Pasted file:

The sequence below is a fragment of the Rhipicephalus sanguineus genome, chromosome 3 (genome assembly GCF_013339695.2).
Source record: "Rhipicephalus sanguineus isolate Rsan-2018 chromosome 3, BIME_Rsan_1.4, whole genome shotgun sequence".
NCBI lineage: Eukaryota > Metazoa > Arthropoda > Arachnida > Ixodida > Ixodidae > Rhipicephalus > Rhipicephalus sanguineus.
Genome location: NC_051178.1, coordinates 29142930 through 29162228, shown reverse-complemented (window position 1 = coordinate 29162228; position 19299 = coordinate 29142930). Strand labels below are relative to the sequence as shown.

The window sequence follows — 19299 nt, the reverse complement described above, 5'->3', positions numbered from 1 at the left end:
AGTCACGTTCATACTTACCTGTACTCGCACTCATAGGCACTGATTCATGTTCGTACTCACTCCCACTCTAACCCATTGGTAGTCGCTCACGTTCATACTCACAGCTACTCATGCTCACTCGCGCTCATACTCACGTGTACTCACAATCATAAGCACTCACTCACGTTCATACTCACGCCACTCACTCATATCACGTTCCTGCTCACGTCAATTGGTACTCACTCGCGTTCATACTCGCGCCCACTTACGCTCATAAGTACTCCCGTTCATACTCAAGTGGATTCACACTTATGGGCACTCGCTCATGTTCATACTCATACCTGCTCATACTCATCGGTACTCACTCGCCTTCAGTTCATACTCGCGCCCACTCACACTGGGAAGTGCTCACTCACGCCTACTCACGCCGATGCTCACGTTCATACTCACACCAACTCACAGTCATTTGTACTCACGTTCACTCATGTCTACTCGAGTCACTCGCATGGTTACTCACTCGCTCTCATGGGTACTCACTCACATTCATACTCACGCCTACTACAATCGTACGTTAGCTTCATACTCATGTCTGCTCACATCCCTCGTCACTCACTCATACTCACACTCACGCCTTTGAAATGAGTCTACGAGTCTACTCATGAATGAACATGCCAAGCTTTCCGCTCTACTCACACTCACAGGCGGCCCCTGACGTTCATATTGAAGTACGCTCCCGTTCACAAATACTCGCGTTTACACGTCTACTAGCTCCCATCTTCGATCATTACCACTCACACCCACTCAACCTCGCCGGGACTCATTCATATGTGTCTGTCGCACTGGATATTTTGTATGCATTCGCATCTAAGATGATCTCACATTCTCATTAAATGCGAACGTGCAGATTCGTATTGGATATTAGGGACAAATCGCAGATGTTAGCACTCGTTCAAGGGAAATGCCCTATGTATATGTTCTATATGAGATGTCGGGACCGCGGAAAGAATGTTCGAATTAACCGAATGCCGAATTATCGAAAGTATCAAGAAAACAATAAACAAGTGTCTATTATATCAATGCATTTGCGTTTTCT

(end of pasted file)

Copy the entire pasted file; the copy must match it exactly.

The sequence below is a fragment of the Rhipicephalus sanguineus genome, chromosome 3 (genome assembly GCF_013339695.2).
Source record: "Rhipicephalus sanguineus isolate Rsan-2018 chromosome 3, BIME_Rsan_1.4, whole genome shotgun sequence".
NCBI lineage: Eukaryota > Metazoa > Arthropoda > Arachnida > Ixodida > Ixodidae > Rhipicephalus > Rhipicephalus sanguineus.
Genome location: NC_051178.1, coordinates 29142930 through 29162228, shown reverse-complemented (window position 1 = coordinate 29162228; position 19299 = coordinate 29142930). Strand labels below are relative to the sequence as shown.

The window sequence follows — 19299 nt, the reverse complement described above, 5'->3', positions numbered from 1 at the left end:
AGTCACGTTCATACTTACCTGTACTCGCACTCATAGGCACTGATTCATGTTCGTACTCACTCCCACTCTAACCCATTGGTAGTCGCTCACGTTCATACTCACAGCTACTCATGCTCACTCGCGCTCATACTCACGTGTACTCACAATCATAAGCACTCACTCACGTTCATACTCACGCCACTCACTCATATCACGTTCCTGCTCACGTCAATTGGTACTCACTCGCGTTCATACTCGCGCCCACTTACGCTCATAAGTACTCCCGTTCATACTCAAGTGGATTCACACTTATGGGCACTCGCTCATGTTCATACTCATACCTGCTCATACTCATCGGTACTCACTCGCCTTCAGTTCATACTCGCGCCCACTCACACTGGGAAGTGCTCACTCACGCCTACTCACGCCGATGCTCACGTTCATACTCACACCAACTCACAGTCATTTGTACTCACGTTCACTCATGTCTACTCGAGTCACTCGCATGGTTACTCACTCGCTCTCATGGGTACTCACTCACATTCATACTCACGCCTACTACAATCGTACGTTAGCTTCATACTCATGTCTGCTCACATCCCTCGTCACTCACTCATACTCACACTCACGCCTTTGAAATGAGTCTACGAGTCTACTCATGAATGAACATGCCAAGCTTTCCGCTCTACTCACACTCACAGGCGGCCCCTGACGTTCATATTGAAGTACGCTCCCGTTCACAAATACTCGCGTTTACACGTCTACTAGCTCCCATCTTCGATCATTACCACTCACACCCACTCAACCTCGCCGGGACTCATTCATATGTGTCTGTCGCACTGGATATTTTGTATGCATTCGCATCTAAGATGATCTCACATTCTCATTAAATGCGAACGTGCAGATTCGTATTGGATATTAGGGACAAATCGCAGATGTTAGCACTCGTTCAAGGGAAATGCCCTATGTATATGTTCTATATGAGATGTCGGGACCGCGGAAAGAATGTTCGAATTAACCGAATGCCGAATTATCGAAAGTATCAAGAAAACAATAAACAAGTGTCTATTATATCAATGCATTTGCGTTTTCT